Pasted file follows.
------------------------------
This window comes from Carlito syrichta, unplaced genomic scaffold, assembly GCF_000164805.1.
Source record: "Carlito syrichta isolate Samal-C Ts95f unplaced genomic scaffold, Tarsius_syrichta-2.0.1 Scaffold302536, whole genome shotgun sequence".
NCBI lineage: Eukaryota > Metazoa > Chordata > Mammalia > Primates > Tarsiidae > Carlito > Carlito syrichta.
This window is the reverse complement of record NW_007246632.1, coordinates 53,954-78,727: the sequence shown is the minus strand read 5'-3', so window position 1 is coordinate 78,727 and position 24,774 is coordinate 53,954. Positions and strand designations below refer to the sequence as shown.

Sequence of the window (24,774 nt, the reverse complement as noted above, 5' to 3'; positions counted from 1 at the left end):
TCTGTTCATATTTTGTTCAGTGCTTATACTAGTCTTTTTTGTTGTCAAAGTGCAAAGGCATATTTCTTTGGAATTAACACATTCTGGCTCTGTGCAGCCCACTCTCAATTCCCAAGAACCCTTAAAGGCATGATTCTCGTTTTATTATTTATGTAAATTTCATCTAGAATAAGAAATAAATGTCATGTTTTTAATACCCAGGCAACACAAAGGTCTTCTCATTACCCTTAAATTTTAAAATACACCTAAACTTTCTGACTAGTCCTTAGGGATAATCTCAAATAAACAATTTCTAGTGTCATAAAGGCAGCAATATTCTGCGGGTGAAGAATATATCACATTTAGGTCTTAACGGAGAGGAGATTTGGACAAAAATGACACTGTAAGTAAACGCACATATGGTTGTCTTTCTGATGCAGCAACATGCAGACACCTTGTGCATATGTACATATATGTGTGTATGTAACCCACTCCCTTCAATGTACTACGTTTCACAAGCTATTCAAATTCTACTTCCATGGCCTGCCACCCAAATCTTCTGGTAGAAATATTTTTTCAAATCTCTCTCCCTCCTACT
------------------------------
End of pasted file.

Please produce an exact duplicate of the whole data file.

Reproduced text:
This window comes from Carlito syrichta, unplaced genomic scaffold, assembly GCF_000164805.1.
Source record: "Carlito syrichta isolate Samal-C Ts95f unplaced genomic scaffold, Tarsius_syrichta-2.0.1 Scaffold302536, whole genome shotgun sequence".
NCBI lineage: Eukaryota > Metazoa > Chordata > Mammalia > Primates > Tarsiidae > Carlito > Carlito syrichta.
This window is the reverse complement of record NW_007246632.1, coordinates 53,954-78,727: the sequence shown is the minus strand read 5'-3', so window position 1 is coordinate 78,727 and position 24,774 is coordinate 53,954. Positions and strand designations below refer to the sequence as shown.

Sequence of the window (24,774 nt, the reverse complement as noted above, 5' to 3'; positions counted from 1 at the left end):
TCTGTTCATATTTTGTTCAGTGCTTATACTAGTCTTTTTTGTTGTCAAAGTGCAAAGGCATATTTCTTTGGAATTAACACATTCTGGCTCTGTGCAGCCCACTCTCAATTCCCAAGAACCCTTAAAGGCATGATTCTCGTTTTATTATTTATGTAAATTTCATCTAGAATAAGAAATAAATGTCATGTTTTTAATACCCAGGCAACACAAAGGTCTTCTCATTACCCTTAAATTTTAAAATACACCTAAACTTTCTGACTAGTCCTTAGGGATAATCTCAAATAAACAATTTCTAGTGTCATAAAGGCAGCAATATTCTGCGGGTGAAGAATATATCACATTTAGGTCTTAACGGAGAGGAGATTTGGACAAAAATGACACTGTAAGTAAACGCACATATGGTTGTCTTTCTGATGCAGCAACATGCAGACACCTTGTGCATATGTACATATATGTGTGTATGTAACCCACTCCCTTCAATGTACTACGTTTCACAAGCTATTCAAATTCTACTTCCATGGCCTGCCACCCAAATCTTCTGGTAGAAATATTTTTTCAAATCTCTCTCCCTCCTACT